5/8/07 Edition -- The AISLE SEAT BLOG Is Now Online!

A Trip Into Del Toro's LABYRINTH
Plus: THE THIRD MAN Resurrected!
Blu Ray Round Up, BLOOD & CHOCOLATE and More

The DVD debuts of two of last year's most acclaimed films lead off this week's Aisle Seat.

Guillermo Del Toro’s PAN’S LABYRINTH (120 mins., 2006, R; New Line) will be at the top of the list for most movie buffs on May 15th, when New Line’s eagerly-awaited, double-disc DVD set arrives in stores.

Del Toro’s beautifully crafted dark fantasy centers on a young girl named Ofelia (played with restraint by Ivana Baquero), who encounters a fairy-tale world -- populated by mystical and bizarre creatures -- where she’s given three tasks in order to prove her worth to the king of the dark kingdom. The fantastic, though, is balanced by the harsh reality of Ofelia’s “real” world existence in war-torn, 1944 Spain, where her pregnant and sick mother takes her into the countryside, where her new stepfather is a vile commandant working for the fascist government.

“Pan’s Labyrinth” is that rare fantasy that works on multiple levels: as a tale of a child who feels threatened and abandoned retreating into a world that could possibly be of her own making, or as a veritable film of the fantastic, a fairy-tale (out of the real Grimm’s works) with good combating evil, drawing parallels to the real world while offering its own doses of the supernatural.

I found the film a little slow-moving at times, but the design, visual effects, and cinematography combine to stamp “Pan’s Labyrinth” as Del Toro’s strongest work to date. The movie is graphic at times, disturbing and enchanting at others, and it’s a mix that certainly will prove to be enthralling for those willing to take the journey on DVD (note that this is not a film for kids, obviously).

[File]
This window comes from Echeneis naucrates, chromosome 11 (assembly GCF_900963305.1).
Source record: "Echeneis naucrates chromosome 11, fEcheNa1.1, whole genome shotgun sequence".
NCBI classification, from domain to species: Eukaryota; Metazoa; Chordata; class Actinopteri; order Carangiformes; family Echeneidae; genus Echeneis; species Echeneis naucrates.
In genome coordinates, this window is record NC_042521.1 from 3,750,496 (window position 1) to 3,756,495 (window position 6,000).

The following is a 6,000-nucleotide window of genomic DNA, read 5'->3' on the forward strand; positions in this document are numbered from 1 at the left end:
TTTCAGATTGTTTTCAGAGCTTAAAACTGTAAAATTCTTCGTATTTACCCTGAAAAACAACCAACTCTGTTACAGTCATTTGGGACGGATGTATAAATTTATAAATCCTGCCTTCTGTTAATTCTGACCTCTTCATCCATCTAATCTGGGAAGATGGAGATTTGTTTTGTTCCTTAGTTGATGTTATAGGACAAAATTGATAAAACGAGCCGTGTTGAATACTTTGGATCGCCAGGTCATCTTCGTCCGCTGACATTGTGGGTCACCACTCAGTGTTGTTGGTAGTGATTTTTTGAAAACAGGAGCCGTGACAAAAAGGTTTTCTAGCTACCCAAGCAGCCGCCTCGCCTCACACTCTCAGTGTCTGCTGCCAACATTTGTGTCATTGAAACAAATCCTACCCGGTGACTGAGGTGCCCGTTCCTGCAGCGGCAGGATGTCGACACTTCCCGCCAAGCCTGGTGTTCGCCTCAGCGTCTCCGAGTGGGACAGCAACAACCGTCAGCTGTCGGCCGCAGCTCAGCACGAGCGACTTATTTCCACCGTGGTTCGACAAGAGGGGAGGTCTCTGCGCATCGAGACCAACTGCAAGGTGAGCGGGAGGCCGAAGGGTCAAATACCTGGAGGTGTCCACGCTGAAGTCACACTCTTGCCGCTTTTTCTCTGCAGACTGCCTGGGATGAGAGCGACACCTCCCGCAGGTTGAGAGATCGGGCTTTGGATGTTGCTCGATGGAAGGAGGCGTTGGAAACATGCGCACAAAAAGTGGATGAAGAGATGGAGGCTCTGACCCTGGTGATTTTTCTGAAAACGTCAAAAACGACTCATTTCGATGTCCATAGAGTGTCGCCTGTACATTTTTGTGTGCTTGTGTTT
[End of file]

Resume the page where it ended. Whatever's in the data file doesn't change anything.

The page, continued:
New Line’s two-disc “Platinum Series” release of “Pan’s Labyrinth” includes a commentary and introduction from Del Toro, in addition to three featurettes which chronicle the production. These aren’t as exhaustive as the lengthy extras Del Toro gave us on the “Blade 2" and “Hellboy” DVDs, but they do provide a casual overview of the film’s creation. An additional Charlie Rose Show interview offers Del Toro alongside Alfonso Cuaron and “Babel”’s Alejandro Gonzalez Inarritu, while a “Director’s Notebook” includes additional still galleries and Del Toro comments. Additional storyboards, multi-angle features and production galleries round out the supplements, while the film itself is presented in a fine 16:9 (1.85) transfer with 6.1 DTS-ES and 5.1 Dolby Digital sound.

New Line has also recently released Todd Field’s haunting domestic drama LITTLE CHILDREN (137 mins., 2006, R) on disc.

Field, whose previous credits include the over-rated “In the Bedroom,” focuses again on the domestic complications of modern suburban Americans, specifically two couples -- Kate Winslet and Gregg Edelman, Jennifer Connelly and Patrick Wilson -- as well as a potential child predator (Jackie Earle Haley from the “Bad News Bears” pictures) recently released from prison, living in their quaint New England neighborhood.